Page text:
'Where the provisions of one statute are, byreference, incorporated in another and the earlier statute is afterwardsrepealed the provisions so incorporated obviously continue in force so far asthey form part of the second enactment.'
So too, in Craies on Statute Law, 3rd Edition, the sama ideas is expressedin the following words, at p. 349 :
'Sometimes an Act of Parliament, instead ofexpressly repeating the words of a section contained in a former Act, merely refersto it, and by relation applies its provisions to some new state of thingscreated by the subsequent Act. In such a case the 'rule of construction isthat where a statute is incorporated by reference into a second statute, therepeal of the first statute by a third does not affect the second'.
The Judicial Committee in Secretary of State for India in Council v.Hindusthan Co-operative Insurance Society, Ltd. I.L.R. 58 IndAp 259, endorsedthe said principle and restated the same, at p. 267, thus :
'This doctrine finds expression in a common-formsection which regularly appears in the amending and repealing Acts which arepassed from time to time in India. The section runs : 'The repeal by thisAct of any enactment shall not affect any Act............in which suchenactment has been applied, incorporated or referred to.' The independentexistence of the two Acts is therefore recognized; despite the death of theparent Act, its offspring survives in the incorporating Act. Though no suchsaving clause appears in the General Clauses Act, their Lordships think thatthe principle involved is as application in India as it is in thiscountry.'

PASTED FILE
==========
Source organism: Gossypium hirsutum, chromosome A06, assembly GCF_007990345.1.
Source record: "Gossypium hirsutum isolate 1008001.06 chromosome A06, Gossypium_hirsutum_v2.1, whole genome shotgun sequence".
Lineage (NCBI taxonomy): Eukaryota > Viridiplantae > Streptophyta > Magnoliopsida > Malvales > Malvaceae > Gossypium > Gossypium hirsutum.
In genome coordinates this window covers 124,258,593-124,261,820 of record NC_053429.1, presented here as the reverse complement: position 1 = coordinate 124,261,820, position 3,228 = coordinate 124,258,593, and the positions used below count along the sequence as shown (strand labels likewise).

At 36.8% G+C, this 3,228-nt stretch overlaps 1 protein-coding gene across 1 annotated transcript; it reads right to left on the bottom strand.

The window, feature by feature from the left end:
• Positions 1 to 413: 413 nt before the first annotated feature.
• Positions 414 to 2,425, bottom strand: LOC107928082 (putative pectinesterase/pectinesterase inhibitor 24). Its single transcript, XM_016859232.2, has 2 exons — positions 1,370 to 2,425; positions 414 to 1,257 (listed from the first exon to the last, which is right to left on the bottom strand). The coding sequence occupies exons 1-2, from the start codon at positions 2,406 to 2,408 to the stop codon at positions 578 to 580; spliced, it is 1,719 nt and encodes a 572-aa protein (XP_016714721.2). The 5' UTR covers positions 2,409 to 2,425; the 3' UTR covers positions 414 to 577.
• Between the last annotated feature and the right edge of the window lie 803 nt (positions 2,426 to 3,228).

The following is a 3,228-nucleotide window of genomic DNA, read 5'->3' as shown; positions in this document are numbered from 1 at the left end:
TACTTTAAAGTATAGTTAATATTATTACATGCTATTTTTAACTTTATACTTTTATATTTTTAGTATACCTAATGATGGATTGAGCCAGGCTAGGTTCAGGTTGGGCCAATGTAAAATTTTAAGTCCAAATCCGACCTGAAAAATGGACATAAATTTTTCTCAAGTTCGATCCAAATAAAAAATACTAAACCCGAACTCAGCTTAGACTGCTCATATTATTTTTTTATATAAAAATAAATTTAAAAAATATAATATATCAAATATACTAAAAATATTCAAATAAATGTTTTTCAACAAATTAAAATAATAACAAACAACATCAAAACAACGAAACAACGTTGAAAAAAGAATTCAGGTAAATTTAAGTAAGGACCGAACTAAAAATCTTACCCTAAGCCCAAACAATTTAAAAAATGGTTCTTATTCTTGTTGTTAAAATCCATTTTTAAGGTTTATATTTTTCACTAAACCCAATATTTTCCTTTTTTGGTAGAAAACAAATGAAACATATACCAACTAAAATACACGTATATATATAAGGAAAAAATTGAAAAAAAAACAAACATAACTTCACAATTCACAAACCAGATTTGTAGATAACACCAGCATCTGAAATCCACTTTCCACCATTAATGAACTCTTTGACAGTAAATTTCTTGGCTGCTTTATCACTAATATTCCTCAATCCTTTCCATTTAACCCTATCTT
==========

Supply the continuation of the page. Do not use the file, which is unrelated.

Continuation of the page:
11. It is, therefore, manifest that s. 4 of the 1952 Act has no applicationto a case of a later amending Act inserting new provisions in an earlier Act,for, where an earlier Act is amended by a later Act, it cannot be said that theearlier Act applies, incorporates or refers to the amending Act. The earlierAct cannot incorporate the later Act, but can only amended by it. We cannot,therefore, agree with the view expressed by the Punjab High Court in MohinderSingh v. Mst. Harbhajan Kaur I.L.R. 1955 Punj. 625, and in Darbara Singh v.Shrimati Karnail Kaur 61 P.L.R. 762, that s. 4 of the Repealing and AmendingAct of 1952 applies to a case of repeal of an amending Act.
12. This legal position does not really help the appellant, for the case onhand directly falls within the four corners of s. 6-A of the General ClausesAct, 1897 (X of 1897). The above section reads :